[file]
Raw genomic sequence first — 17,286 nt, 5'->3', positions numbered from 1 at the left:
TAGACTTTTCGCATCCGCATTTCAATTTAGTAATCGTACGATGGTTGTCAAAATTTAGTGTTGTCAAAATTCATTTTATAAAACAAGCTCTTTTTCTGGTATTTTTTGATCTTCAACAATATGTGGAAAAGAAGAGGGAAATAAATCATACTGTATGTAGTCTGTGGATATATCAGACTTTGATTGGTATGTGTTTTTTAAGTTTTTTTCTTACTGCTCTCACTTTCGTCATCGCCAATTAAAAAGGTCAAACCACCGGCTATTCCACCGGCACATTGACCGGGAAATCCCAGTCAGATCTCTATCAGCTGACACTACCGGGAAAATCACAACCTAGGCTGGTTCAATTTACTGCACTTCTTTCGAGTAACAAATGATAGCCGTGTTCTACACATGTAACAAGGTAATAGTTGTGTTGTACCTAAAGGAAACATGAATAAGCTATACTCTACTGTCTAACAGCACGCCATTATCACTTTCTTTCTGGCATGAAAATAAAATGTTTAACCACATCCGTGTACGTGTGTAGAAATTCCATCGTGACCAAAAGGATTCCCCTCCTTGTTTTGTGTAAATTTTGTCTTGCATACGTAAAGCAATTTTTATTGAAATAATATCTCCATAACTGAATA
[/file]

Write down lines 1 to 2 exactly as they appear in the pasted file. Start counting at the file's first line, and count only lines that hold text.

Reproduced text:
Raw genomic sequence first — 17,286 nt, 5'->3', positions numbered from 1 at the left:
TAGACTTTTCGCATCCGCATTTCAATTTAGTAATCGTACGATGGTTGTCAAAATTTAGTGTTGTCAAAATTCATTTTATAAAACAAGCTCTTTTTCTGGTATTTTTTGATCTTCAACAATATGTGGAAAAGAAGAGGGAAATAAATCATACTGTATGTAGTCTGTGGATATATCAGACTTTGATTGGTATGTGTTTTTTAAGTTTTTTTCTTACTGCTCTCACTTTCGTCATCGCCAATTAAAAAGGTCAAACCACCGGCTATTCCACCGGCACATTGACCGGGAAATCCCAGTCAGATCTCTATCAGCTGACACTACCGGGAAAATCACAACCTAGGCTGGTTCAATTTACTGCACTTCTTTCGAGTAACAAATGATAGCCGTGTTCTACACATGTAACAAGGTAATAGTTGTGTTGTACCTAAAGGAAACATGAATAAGCTATACTCTACTGTCTAACAGCACGCCATTATCACTTTCTTTCTGGCATGAAAATAAAATGTTTAACCACATCCGTGTACGTGTGTAGAAATTCCATCGTGACCAAAAGGATTCCCCTCCTTGTTTTGTGTAAATTTTGTCTTGCATACGTAAAGCAATTTTTATTGAAATAATATCTCCATAACTGAATA